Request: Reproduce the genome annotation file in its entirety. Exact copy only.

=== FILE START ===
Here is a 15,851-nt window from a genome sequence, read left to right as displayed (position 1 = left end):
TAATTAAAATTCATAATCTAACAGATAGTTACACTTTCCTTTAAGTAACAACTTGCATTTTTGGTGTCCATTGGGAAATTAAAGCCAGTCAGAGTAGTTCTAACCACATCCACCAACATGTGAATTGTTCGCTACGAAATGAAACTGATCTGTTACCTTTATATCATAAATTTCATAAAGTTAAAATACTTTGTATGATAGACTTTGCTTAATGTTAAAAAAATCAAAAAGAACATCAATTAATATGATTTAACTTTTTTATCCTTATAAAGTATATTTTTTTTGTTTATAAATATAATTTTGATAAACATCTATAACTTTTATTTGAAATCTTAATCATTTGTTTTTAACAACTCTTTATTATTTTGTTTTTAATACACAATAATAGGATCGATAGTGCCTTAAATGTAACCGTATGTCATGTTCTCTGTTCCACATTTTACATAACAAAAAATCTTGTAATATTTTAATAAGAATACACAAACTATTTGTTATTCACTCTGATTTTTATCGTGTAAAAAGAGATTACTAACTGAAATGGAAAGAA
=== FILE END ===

Here is a 15,851-nt window from a genome sequence, read left to right as displayed (position 1 = left end):
TAATTAAAATTCATAATCTAACAGATAGTTACACTTTCCTTTAAGTAACAACTTGCATTTTTGGTGTCCATTGGGAAATTAAAGCCAGTCAGAGTAGTTCTAACCACATCCACCAACATGTGAATTGTTCGCTACGAAATGAAACTGATCTGTTACCTTTATATCATAAATTTCATAAAGTTAAAATACTTTGTATGATAGACTTTGCTTAATGTTAAAAAAATCAAAAAGAACATCAATTAATATGATTTAACTTTTTTATCCTTATAAAGTATATTTTTTTTGTTTATAAATATAATTTTGATAAACATCTATAACTTTTATTTGAAATCTTAATCATTTGTTTTTAACAACTCTTTATTATTTTGTTTTTAATACACAATAATAGGATCGATAGTGCCTTAAATGTAACCGTATGTCATGTTCTCTGTTCCACATTTTACATAACAAAAAATCTTGTAATATTTTAATAAGAATACACAAACTATTTGTTATTCACTCTGATTTTTATCGTGTAAAAAGAGATTACTAACTGAAATGGAAAGAA